Without the IT department to keep everything running smoothly, the truth of the matter is, most businesses would fall apart. But the main issue that seems to be recurring across the globe is that the IT department isn’t being recognized for the value it adds.
How Does the IT Department Contribute to Business Success?
One reason for this is that many firms still have a very old-fashioned view of the IT department. It's often seen primarily as a back-office function that plays a supporting role in the way the firm operates, and as a cost center rather than a revenue creator. But this view has never been more outdated.
In fact, IT should increasingly be seen as a key driver of business success, both in terms of its ability to generate direct revenue and how it ensures other departments are able to function as efficiently and productively as possible. This is something that IT leaders themselves are very aware of. For instance, nearly two-thirds of IT executives (62%) polled for CIO.com say developing new products and services is among their responsibilities today.
With more consumers now expecting to contact businesses digitally - especially in the post-COVID era - having the right tools to connect customers with other departments will be a vital part of the IT department's role. This could mean developing new mobile apps and websites, offering new digital services or supporting employees who wish to work more flexibly by keeping them connected remotely.
A key task for many IT leaders will be to communicate these issues to other parts of the business. This is about more than just increasing the department's visibility or protecting budgets - it's essential to boosting morale and keeping key employees on board.
Hypothetically, if you were to quit tomorrow, what would your reason be?
Comparably surveyed over 1,000 people working within the IT department to determine the answer to this question. The results showed that 43% would state being underpaid or underappreciated as their reason.
Our salary survey further supported this with the discovery that IT professionals were generally dissatisfied with their current position; 66.45% of those surveyed didn’t feel their salary reflected their experience.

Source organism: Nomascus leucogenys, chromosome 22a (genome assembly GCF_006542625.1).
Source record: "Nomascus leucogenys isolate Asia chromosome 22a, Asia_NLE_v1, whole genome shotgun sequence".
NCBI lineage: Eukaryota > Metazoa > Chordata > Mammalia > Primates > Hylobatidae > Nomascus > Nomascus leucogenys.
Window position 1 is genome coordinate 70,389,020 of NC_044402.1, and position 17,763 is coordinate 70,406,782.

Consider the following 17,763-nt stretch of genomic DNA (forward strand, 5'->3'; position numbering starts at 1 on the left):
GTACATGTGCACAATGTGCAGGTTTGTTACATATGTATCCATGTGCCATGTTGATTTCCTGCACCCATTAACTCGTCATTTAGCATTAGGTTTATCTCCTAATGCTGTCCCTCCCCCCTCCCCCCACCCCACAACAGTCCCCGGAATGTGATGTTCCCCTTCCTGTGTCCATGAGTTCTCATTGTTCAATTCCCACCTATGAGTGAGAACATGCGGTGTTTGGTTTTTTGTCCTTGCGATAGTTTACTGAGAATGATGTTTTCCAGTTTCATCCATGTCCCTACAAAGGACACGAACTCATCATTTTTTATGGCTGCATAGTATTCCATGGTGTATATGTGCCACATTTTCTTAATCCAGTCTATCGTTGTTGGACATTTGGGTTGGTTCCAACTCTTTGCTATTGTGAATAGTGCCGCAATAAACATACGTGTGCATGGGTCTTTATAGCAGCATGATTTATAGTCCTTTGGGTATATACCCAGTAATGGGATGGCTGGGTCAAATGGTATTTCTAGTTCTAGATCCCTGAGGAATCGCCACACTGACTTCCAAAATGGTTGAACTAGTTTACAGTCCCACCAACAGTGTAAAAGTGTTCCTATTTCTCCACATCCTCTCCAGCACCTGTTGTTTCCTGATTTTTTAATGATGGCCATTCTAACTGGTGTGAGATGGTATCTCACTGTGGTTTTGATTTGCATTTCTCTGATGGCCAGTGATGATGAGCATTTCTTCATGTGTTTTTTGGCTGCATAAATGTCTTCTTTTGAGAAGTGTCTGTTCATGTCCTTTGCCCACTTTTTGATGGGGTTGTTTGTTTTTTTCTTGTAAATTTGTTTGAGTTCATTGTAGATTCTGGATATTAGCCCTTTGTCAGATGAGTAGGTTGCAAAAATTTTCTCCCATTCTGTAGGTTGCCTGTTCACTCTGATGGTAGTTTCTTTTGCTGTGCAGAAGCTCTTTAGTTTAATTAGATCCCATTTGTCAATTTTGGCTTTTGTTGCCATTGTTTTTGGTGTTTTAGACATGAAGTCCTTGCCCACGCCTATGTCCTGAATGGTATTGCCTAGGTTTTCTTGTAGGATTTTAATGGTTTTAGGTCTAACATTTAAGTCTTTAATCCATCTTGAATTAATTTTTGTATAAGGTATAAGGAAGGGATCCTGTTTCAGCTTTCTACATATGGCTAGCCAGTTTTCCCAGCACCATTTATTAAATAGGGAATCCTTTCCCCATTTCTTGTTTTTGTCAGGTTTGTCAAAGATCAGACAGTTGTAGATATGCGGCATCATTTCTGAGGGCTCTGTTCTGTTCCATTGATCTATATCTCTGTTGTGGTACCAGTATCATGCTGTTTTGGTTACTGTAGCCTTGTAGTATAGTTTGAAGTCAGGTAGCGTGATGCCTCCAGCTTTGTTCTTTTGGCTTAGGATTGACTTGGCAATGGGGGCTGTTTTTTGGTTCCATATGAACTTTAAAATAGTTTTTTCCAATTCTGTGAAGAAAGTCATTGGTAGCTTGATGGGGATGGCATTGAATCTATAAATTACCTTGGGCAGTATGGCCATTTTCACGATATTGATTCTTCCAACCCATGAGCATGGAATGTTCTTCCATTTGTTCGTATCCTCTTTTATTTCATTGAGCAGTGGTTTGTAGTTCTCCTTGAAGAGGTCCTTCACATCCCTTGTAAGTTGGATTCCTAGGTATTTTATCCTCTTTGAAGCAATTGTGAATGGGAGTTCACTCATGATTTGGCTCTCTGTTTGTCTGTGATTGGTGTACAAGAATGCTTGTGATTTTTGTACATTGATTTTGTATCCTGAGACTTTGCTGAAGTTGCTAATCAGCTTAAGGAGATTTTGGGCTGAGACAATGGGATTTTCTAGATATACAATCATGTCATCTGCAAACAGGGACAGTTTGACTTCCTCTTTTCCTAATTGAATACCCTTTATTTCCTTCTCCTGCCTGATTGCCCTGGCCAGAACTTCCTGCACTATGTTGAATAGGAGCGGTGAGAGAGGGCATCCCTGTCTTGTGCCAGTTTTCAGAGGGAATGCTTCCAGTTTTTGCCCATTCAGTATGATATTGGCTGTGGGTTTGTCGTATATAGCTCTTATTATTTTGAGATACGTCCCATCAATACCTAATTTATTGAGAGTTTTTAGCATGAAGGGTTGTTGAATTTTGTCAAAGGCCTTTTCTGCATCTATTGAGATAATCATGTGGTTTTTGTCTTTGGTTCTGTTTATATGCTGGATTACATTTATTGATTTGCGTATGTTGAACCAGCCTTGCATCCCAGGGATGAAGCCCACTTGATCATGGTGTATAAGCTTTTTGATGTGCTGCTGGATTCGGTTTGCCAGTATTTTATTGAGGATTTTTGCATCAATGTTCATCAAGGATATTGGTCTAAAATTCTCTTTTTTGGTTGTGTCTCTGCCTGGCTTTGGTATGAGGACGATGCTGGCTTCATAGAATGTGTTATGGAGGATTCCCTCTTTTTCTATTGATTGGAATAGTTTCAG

Is the IT department undervalued?
The topic of whether the IT department is undervalued has spread like wildfire in a collection of forums, with IT professionals everywhere sharing stories of being underappreciated as a department.
A thread started by SteveFl on Spiceworks brought the matter to light in a quick anecdote that sparked 112 replies.
In and amongst the stories of similar issues within other organizations, some users attempted to explain this and rationalize it as best they could:
However, for others, the stark contrast of appreciation between the IT department and other departments is simply too much, and far from acceptable:
In many situations, the company culture is often to blame, and although individuals recognize the importance of the IT department, the overall consensus is still lacking:
One commenter even compared working in IT to a scene from the TV show The IT Crowd:
A gap in understanding
Research conducted by Jobsite uncovered that ‘non-technical’ colleagues showed a distinct lack of understanding for their tech-based colleagues and it can often be this that causes the rift between departments.
In fact, ‘67% of IT professionals felt colleagues did not appreciate the complexity of their work’ as stated in an article by Computer Weekly.
This large gap in understanding is potentially what’s fueling the lack of appreciation. In most scenarios, the average office worker is only going to notice the IT department when something stops working correctly. The opinions collected already only seem to support this theory which provides an interesting impasse.
The importance of building synergy between IT and other departments